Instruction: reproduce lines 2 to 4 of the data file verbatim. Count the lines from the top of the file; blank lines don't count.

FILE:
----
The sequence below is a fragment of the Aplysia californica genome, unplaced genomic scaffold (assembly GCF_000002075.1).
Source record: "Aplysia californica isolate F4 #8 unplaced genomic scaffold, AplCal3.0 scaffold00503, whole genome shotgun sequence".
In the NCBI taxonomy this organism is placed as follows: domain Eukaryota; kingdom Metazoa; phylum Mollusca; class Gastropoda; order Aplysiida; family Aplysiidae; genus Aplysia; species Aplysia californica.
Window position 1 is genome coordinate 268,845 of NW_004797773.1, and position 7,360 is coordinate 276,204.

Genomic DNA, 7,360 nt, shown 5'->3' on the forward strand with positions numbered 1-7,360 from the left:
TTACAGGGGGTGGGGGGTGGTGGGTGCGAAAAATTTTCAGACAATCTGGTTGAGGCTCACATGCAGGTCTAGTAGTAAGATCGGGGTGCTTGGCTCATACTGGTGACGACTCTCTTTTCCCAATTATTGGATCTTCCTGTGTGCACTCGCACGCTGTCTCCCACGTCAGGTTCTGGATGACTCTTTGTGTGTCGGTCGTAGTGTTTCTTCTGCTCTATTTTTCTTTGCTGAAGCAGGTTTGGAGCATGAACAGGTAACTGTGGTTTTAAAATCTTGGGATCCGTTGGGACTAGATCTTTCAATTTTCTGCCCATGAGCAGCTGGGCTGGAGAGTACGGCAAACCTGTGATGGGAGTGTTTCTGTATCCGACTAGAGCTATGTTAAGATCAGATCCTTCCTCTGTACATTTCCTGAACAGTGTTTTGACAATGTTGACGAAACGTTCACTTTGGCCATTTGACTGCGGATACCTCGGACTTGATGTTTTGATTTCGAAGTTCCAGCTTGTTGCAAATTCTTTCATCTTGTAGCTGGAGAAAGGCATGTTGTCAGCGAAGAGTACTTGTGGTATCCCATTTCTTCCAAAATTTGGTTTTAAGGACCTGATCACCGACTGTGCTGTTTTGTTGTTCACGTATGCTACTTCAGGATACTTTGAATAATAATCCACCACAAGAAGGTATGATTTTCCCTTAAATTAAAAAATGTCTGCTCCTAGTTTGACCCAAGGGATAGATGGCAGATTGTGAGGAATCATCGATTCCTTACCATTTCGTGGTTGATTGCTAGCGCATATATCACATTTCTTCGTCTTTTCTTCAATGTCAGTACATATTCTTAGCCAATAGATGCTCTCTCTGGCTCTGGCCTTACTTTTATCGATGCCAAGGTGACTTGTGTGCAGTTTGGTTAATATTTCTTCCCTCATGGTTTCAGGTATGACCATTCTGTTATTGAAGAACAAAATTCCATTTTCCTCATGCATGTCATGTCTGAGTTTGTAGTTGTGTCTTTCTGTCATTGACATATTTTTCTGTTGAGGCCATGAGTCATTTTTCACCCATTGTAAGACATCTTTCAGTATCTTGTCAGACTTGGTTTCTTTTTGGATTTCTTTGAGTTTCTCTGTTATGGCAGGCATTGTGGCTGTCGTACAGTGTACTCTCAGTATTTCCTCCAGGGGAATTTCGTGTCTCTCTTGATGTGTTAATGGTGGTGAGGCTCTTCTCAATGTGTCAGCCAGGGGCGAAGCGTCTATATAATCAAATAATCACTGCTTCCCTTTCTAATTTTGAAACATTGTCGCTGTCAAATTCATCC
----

Source record: "Aplysia californica isolate F4 #8 unplaced genomic scaffold, AplCal3.0 scaffold00503, whole genome shotgun sequence".
In the NCBI taxonomy this organism is placed as follows: domain Eukaryota; kingdom Metazoa; phylum Mollusca; class Gastropoda; order Aplysiida; family Aplysiidae; genus Aplysia; species Aplysia californica.
Window position 1 is genome coordinate 268,845 of NW_004797773.1, and position 7,360 is coordinate 276,204.